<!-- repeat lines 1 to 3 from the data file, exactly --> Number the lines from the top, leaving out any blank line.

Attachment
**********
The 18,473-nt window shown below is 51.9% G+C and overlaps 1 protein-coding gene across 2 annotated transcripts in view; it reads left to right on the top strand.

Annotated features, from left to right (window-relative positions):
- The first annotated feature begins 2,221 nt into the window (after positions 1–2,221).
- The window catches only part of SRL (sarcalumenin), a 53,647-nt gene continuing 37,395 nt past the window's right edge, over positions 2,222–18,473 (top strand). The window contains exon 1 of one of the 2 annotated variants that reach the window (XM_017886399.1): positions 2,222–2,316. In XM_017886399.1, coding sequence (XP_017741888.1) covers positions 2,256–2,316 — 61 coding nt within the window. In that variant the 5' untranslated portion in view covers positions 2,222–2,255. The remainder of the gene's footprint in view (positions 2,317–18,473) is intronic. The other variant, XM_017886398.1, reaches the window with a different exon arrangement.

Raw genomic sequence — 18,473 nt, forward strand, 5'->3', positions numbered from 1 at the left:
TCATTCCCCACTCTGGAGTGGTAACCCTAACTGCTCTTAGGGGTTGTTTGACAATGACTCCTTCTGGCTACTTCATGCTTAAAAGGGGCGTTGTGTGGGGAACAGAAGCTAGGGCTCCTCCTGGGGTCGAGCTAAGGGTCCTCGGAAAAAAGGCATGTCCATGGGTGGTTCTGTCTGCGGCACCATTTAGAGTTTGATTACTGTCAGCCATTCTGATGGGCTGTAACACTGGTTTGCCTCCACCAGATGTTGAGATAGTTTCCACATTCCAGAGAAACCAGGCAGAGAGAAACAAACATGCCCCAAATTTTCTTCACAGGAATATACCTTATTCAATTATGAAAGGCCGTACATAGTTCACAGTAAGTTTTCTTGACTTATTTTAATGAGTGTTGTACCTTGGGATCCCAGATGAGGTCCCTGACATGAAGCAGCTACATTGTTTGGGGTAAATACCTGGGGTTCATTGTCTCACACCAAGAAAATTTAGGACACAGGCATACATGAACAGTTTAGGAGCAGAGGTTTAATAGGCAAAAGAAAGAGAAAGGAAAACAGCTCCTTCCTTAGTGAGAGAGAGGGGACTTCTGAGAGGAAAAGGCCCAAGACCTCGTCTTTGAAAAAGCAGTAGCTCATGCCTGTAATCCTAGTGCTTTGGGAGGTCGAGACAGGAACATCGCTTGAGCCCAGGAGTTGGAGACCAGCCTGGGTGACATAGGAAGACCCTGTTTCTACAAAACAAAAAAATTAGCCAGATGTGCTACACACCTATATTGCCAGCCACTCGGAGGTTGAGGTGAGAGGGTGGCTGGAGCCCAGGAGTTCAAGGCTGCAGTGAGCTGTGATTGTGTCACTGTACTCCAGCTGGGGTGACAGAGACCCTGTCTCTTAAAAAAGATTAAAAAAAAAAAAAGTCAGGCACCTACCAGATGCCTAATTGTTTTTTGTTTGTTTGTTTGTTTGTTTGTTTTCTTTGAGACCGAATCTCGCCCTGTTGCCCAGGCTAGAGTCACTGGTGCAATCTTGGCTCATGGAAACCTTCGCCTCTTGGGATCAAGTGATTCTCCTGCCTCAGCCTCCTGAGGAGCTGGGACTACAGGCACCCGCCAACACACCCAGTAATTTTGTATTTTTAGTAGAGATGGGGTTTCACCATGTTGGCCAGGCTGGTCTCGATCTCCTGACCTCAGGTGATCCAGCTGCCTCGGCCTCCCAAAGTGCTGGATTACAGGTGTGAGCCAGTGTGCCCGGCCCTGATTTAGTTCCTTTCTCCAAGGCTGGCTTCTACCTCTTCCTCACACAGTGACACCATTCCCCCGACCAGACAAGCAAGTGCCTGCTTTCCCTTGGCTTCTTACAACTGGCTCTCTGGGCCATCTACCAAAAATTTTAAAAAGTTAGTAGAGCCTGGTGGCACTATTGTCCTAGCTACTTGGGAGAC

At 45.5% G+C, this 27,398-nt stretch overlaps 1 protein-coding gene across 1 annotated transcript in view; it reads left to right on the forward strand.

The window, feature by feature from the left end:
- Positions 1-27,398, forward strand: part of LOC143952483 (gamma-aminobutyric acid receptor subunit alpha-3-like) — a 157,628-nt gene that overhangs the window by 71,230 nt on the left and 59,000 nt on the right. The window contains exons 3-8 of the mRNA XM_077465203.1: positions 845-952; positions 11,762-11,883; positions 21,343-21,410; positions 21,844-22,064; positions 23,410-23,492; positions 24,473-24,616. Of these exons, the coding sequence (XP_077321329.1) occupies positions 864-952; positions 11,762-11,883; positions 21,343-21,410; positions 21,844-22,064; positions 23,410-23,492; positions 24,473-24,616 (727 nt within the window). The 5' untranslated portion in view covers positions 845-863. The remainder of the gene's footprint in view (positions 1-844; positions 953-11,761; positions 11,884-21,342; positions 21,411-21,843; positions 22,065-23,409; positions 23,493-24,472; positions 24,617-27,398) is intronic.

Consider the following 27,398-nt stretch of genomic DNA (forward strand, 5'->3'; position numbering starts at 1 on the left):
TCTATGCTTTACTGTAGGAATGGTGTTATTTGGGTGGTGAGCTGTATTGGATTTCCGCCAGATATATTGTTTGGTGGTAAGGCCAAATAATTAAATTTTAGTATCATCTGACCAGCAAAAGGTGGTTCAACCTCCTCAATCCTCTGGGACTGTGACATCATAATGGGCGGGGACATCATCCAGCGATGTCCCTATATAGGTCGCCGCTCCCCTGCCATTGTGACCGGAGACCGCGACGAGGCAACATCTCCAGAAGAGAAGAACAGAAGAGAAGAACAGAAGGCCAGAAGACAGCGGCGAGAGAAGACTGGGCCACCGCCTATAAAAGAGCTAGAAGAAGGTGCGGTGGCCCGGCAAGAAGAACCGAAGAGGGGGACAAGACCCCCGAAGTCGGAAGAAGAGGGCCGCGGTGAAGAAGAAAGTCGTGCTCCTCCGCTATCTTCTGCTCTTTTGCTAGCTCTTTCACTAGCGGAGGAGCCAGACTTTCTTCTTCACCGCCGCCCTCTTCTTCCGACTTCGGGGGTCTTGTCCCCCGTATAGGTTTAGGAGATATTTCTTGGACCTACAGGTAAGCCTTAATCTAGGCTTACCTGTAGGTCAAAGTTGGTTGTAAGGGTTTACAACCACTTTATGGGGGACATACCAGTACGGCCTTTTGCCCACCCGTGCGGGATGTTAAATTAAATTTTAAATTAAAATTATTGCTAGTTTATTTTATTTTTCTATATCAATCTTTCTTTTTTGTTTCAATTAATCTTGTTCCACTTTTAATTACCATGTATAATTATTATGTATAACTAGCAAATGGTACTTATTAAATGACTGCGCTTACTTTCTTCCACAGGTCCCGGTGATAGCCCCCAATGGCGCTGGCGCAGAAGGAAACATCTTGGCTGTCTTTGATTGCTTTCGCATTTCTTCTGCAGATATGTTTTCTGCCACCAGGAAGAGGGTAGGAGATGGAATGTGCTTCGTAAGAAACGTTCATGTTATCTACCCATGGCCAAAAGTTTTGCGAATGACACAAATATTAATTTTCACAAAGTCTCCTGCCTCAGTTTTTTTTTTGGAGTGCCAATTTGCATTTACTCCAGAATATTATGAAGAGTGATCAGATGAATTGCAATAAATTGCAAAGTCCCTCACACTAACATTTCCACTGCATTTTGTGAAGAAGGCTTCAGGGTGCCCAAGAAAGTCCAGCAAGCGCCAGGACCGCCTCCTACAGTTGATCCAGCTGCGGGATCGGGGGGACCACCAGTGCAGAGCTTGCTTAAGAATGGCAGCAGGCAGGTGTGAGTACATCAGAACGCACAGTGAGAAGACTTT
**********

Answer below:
The 18,473-nt window shown below is 51.9% G+C and overlaps 1 protein-coding gene across 2 annotated transcripts in view; it reads left to right on the top strand.

Annotated features, from left to right (window-relative positions):
- The first annotated feature begins 2,221 nt into the window (after positions 1–2,221).